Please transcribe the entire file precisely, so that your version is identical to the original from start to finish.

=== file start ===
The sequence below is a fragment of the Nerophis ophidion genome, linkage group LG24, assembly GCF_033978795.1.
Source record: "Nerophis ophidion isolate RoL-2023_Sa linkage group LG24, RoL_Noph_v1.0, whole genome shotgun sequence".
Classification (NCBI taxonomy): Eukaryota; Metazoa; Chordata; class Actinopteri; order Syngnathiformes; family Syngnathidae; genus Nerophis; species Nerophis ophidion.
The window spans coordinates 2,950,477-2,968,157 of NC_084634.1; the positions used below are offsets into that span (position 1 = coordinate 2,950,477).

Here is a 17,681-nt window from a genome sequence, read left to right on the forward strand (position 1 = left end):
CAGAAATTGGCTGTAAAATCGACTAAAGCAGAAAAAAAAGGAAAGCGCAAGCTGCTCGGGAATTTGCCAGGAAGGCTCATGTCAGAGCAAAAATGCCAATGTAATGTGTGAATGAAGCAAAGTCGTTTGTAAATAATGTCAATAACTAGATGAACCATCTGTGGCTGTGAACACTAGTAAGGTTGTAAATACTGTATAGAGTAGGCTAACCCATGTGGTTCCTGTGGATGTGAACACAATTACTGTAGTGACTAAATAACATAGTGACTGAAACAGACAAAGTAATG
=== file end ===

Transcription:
The sequence below is a fragment of the Nerophis ophidion genome, linkage group LG24, assembly GCF_033978795.1.
Source record: "Nerophis ophidion isolate RoL-2023_Sa linkage group LG24, RoL_Noph_v1.0, whole genome shotgun sequence".
Classification (NCBI taxonomy): Eukaryota; Metazoa; Chordata; class Actinopteri; order Syngnathiformes; family Syngnathidae; genus Nerophis; species Nerophis ophidion.
The window spans coordinates 2,950,477-2,968,157 of NC_084634.1; the positions used below are offsets into that span (position 1 = coordinate 2,950,477).

Here is a 17,681-nt window from a genome sequence, read left to right on the forward strand (position 1 = left end):
CAGAAATTGGCTGTAAAATCGACTAAAGCAGAAAAAAAAGGAAAGCGCAAGCTGCTCGGGAATTTGCCAGGAAGGCTCATGTCAGAGCAAAAATGCCAATGTAATGTGTGAATGAAGCAAAGTCGTTTGTAAATAATGTCAATAACTAGATGAACCATCTGTGGCTGTGAACACTAGTAAGGTTGTAAATACTGTATAGAGTAGGCTAACCCATGTGGTTCCTGTGGATGTGAACACAATTACTGTAGTGACTAAATAACATAGTGACTGAAACAGACAAAGTAATG